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Alpena woman’s death heightens Medicaid criticism

October 22, 2009
Crystal Nelson

A mentally challenged Alpena woman died earlier this month from a dental infection after she was denied Medicaid coverage for a surgery that could have saved her, according to those who were close to her.

Now health care professionals, legislators and activists are asking the Michigan Senate to restore cuts to the Adult Dental Medicaid Benefit eliminated by Gov. Jennifer Granholm's executive order to balance the 2009 state budget.

Blanche D. LaVire, 76, of Alpena was described as a happy woman who loved to dance, swim, picnic and eat by her older sister and guardian Alice Neumann, also of Alpena. It was when she stopped eating and starting hitting herself, which was the way LaVire told people she was hurting, that Neumann knew something was wrong.

Doctors initially suspected leukemia because dental infections can mimic the disease but abscesses were later discovered through x-rays. Because of the severity of her mental impairment, the procedure couldn't be performed in a dentist's office, it needed to be done in a hospital setting, according to Gerald Chase, health officer for the Health Department of Northwest Michigan.

LaVire was scheduled to have the procedure late in June, before the executive order was in effect, but she contracted pneumonia which precluded her from having the treatment. After LaVire's pneumonia was treated, the procedure was in the process of being rescheduled when it was discovered she no longer qualified because of the elimination of the benefits.

"After July1, the governor's executive order eliminated all oral health services except emergency health services," Chase said.

After the first denial came from Medicaid, the process was started to provide documentation that it was an emergency.

"Frankly, by the time the documentation was put together, she died," he said.

Neumann said the last time her sister was taken to the hospital, she knew she wasn't going to make it. LaVire died Oct. 7 at Alpena Regional Medical Center.

"I always felt that if her teeth were fixed, especially the bad ones - and maybe they were all bad - she might have lived longer; might have given her better health than she had and it really took her downhill," Neumann said.

Dentists at Dental Clinics North planned to donate their services for surgery but Medicaid denied coverage of her $5,000 hospital stay. LaVire is the first known death in the state resulting from cuts to the Adult Dental Medicaid Benefits. Chase said the circumstances of LaVire's death are "ridiculous."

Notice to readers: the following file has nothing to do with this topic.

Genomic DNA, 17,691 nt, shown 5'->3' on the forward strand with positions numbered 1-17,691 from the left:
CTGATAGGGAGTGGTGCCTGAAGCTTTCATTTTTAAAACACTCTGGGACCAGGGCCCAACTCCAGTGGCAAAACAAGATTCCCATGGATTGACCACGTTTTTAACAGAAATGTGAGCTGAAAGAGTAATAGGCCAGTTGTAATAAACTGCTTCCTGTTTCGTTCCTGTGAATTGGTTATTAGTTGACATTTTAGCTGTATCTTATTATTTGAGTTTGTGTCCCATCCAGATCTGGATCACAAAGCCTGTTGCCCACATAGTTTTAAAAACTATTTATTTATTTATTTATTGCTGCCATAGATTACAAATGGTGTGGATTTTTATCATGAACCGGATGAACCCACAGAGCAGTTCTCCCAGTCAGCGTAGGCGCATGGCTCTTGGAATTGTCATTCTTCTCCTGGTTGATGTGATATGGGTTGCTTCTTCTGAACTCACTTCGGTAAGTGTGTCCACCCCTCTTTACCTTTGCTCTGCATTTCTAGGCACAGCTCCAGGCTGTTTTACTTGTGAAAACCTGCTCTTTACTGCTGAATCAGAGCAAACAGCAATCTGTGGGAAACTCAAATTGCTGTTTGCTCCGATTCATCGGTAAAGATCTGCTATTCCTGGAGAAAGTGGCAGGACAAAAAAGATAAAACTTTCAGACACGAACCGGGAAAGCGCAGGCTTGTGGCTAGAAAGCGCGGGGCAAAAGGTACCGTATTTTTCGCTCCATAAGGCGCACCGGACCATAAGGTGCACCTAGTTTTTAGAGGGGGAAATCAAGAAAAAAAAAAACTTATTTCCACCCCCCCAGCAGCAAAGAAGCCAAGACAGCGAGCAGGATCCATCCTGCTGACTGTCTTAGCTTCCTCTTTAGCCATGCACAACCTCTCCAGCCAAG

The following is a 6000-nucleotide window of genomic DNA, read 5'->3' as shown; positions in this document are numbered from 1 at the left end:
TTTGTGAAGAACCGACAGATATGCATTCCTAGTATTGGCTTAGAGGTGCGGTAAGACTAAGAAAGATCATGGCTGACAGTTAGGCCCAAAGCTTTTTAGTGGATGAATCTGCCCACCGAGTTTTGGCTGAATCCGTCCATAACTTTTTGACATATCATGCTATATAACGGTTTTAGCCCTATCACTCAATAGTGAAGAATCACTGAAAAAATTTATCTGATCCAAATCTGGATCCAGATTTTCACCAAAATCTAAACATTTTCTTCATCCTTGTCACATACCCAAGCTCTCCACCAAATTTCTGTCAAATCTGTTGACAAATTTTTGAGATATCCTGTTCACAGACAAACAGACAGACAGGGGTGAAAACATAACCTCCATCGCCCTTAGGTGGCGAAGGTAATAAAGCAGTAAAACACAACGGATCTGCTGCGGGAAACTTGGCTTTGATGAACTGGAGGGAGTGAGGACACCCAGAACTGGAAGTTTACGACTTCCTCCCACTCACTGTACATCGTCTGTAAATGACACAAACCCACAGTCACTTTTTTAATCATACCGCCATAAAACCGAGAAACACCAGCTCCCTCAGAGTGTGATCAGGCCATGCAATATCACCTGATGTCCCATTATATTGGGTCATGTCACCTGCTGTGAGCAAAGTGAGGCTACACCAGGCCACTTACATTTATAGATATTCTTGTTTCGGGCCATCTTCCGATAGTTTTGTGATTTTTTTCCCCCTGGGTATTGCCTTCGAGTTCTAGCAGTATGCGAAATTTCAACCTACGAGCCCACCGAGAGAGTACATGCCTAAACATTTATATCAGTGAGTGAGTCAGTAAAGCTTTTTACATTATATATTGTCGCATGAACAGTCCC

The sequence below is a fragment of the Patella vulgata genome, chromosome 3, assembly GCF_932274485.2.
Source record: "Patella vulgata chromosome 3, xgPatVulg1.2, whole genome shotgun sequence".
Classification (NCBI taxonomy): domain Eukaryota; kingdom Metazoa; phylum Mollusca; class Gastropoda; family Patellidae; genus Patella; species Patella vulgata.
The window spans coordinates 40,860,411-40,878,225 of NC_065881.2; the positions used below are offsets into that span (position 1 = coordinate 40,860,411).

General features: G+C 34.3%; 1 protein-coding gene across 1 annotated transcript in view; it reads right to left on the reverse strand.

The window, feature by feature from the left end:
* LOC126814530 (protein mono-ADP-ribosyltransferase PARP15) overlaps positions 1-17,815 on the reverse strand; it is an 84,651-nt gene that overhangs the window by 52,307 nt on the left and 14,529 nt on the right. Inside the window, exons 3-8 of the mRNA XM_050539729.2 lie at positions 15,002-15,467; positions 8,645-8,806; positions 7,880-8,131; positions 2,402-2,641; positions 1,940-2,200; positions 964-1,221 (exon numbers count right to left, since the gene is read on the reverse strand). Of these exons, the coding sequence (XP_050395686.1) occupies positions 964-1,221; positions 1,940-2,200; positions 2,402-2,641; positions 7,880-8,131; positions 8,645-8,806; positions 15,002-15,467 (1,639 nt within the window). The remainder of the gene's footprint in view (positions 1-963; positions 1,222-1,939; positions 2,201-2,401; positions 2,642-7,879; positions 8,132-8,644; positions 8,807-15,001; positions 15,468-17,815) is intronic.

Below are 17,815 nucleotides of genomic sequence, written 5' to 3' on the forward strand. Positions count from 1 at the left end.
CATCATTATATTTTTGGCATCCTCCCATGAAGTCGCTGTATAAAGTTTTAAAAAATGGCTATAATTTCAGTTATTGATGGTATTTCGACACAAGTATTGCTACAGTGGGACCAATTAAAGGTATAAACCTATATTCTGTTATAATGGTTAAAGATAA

"This woman had a chronic dental infection that ultimately killed her. If the infection had been but a dental infection, Medicaid would have paid for treatment, including hospitalization," Thomas Veryser, executive director of Dental Clinics North said in a press release issued by the Health Department of Northwest Michigan. "We predicted cuts to the Adult Dental Medicaid Benefit would cost lives and now it has."

Legislators, activists and the Michigan Dental Association also have taken a stance on the issue.

Among those who were saddened to learn about LaVire's death is Rep. Andy Neumann, D-Alpena, who said her death was completely preventable.

"We cannot stand by and watch as our most vulnerable residents are fighting for their health and well-being without medical coverage," he stated in a press release. "It is unacceptable that anyone has to lose their life because the state chose to cut Medicaid adult health care services."

Neumann recently voted against cuts to Medicaid and for the Quality Assessment Assurance Program that would help bring back $400 million in federal funding to help restore Medicaid coverage and ensure funding for vital health care services. He has urged the Senate to move quickly to pass the plan to prevent any more of these tragedies.

Progress Michigan, which describes itself as a "first-of-its-kind organization whose mission is to provide a strong credible voice that holds public officials and government accountable, assists in the promotion of progressive ideas and uses state-of-the-art Web based new media to creatively build grassroots support for progressive ideas," is among the citizen groups that have demanded the Senate to restore Medicaid funding by taking up the House-passed tax on doctors' services.

On Tuesday, the MDA condemned her death as "needless" and urges lawmakers to restore funding to the 2010 budget. The MDA claims the elimination of adult dental benefits has caused the state's fragile system of care to unravel.

MDA President William Wright said the MDA joins Michigan's citizens in expressing condolences to LaVire's family, in a press release the organization.

Alice Neumann said it feels really good to know people are moving forward with efforts to encourage the legislation to pass because she doesn't want this to happen to somebody else. She said it was when her sister was going through the really hard times was when she would think of how the state had let her down.

"I believe something should have been done," she said. "It never was."

Crystal Nelson can be reached via e-mail at or by phone at 358-5693.



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